As restrictions begin to ease around the country, there are a few burning questions we all have – the most obvious one being when air travel in Australia resume. When can we expect to visit family in a different state or sip cocktails on a beach in Bali and what will the flight costs look like?
Some experts have predicted this won’t happen until 2021 or later, but now major airlines have weighed in and, good news, it could be a lot sooner than we thought!
When will air travel in Australia resume?
We still don’t have a definite date but there is talk that we may be back in the air by the end of June.
At this stage, Jetstar has confirmed that most flights (others than essential travel) are still cancelled in Australia and trans-Tasman until the end of June 2020. If you do have a flight booked before then, you will be refunded.
After June 30 2020? We could be seeing the skies open, but this depends on a number of factors, including how well we go with the easing of other restrictions.
We can expect international flights to be on-ground for longer than domestic flights with the exception of New Zealand. You won’t be able to travel in and out of Australia until at least the end of July 2020. After that? We may see some overseas destinations open.
Professor Brendan Murphy, Australia’s chief medical officer, said that international travel should not resume sooner than in “three or four months” which would take us to September. However, many experts predict we won’t be able to travel to the UK or USA until at least 2021.
Qantas head Alan Joyce hinted at some trans-Tasman flights becoming available sooner than other longer haul legs.
“We’re optimistic that domestic travel will start returning earlier than first thought, but we clearly won’t be back to pre-coronavirus levels anytime soon. With the possible exception of New Zealand, international travel demand could take years to return to what it was.”
In terms of keeping our distance when in the air, we could be looking at less-crowded airlines. United Airlines, for example, are “limiting seat selections in all cabins, so customers won’t be able to select seats next to each other or middle seats where available.”
They are also alternating window and aisle seats when seats are in pairs. This is currently in effect on their essential travel flights but this may be the same system that we adapt when the borders do open again.
Jetstar eases travel credit restrictions
Yesterday, Jetstar issued an update by email advising they have provided more flexibility to those who are holding travel credits. Initially, travellers were told they have 12 months to use the credit in one transaction only. However, they have now advised that Jetstar issued travel credit can be used over multiple trips and up to 12 months to book with them. That’s a huge relief for those of us who had booked international flights and have a decent credit up our sleeve!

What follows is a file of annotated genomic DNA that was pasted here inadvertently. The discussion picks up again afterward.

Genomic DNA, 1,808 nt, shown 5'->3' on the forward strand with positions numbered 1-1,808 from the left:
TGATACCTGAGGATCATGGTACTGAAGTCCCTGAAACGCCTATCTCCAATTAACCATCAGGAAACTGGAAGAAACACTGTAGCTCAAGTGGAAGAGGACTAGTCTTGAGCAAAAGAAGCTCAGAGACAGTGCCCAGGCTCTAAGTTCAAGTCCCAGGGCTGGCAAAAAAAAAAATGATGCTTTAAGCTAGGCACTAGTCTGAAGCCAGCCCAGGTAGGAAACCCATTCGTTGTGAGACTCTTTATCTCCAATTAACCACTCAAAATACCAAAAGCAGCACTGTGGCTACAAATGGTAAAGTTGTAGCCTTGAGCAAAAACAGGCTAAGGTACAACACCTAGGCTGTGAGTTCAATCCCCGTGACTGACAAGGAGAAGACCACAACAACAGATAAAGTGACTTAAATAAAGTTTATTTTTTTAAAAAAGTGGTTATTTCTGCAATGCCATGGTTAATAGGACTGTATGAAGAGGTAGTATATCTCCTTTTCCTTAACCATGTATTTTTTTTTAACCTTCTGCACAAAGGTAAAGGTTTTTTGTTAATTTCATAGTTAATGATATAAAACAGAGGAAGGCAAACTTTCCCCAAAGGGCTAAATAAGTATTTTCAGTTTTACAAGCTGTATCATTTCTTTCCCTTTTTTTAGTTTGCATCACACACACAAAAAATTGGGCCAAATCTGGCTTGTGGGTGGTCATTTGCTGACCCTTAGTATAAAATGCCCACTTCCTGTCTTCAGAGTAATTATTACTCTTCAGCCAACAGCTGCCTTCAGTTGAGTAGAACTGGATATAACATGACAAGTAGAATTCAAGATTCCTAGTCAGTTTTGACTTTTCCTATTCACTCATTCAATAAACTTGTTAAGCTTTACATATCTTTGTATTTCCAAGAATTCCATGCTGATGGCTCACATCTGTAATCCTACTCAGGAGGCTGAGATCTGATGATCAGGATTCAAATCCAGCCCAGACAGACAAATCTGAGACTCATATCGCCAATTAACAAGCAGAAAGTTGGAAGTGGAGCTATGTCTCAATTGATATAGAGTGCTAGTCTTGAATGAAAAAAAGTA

“Following your feedback, we’ve improved our travel vouchers. From mid-June, all new and existing vouchers issued as a result of the COVID-19 impact on travel can be used across multiple future bookings. That means you can use the value of your voucher to book more than one trip,” Jetstar explained.
Qantas declares cheap fares are on the cards
Earlier in the week, Qantas announced they will be selling flights for as low as $19 (SYD-MEL).
Qantas chief executive Alan Joyce has reported that Jetstar could offer $19 flights between Sydney and Melbourne when domestic flying restrictions are lifted.
“When we have flying back, we want to reduce that cash burn,” he said. “So we are looking at what airfares we need to fulfil the cash component of getting a plane back in the air.
“As an example, we’d be looking at Melbourne-Sydney on a Jetstar flight. If Jetstar were to cover its cash costs, the airfares could be half of what they are today… you could see Jetstar have $39 airfares, you could see $19 airfares, and we would still cover cash costs on those flights.” Alan Joyce said
This was Qantas’ first major announcement in weeks covering its flight schedule, staff stand-downs and plans to restart flying.
International flight cancellations are extended to end of July, and domestic until June. Some flights were due to restart middle of May.
Qantas is now operating at just 13 per cent of its domestic network flying hours, and 6 per cent of international. That said, they’ve made some bold predictions on when services could ramp up.
“The initial easing of government restrictions suggests some domestic travel may start to return before the end of July – though initial demand levels are hard to predict,” said the statement. “The group will continue to monitor the situation and can increase capacity with a minimum lead time of around one week.”
The current stand-down of employees will be extended until the end of June to match with the reduced network.
Whatever the case, the competitive airline market means cheaper flights for us.
So while those Bintangs in Bali may be a while away still, your all-Aussie adventure could be waiting for you come winter. Fingers crossed, at least!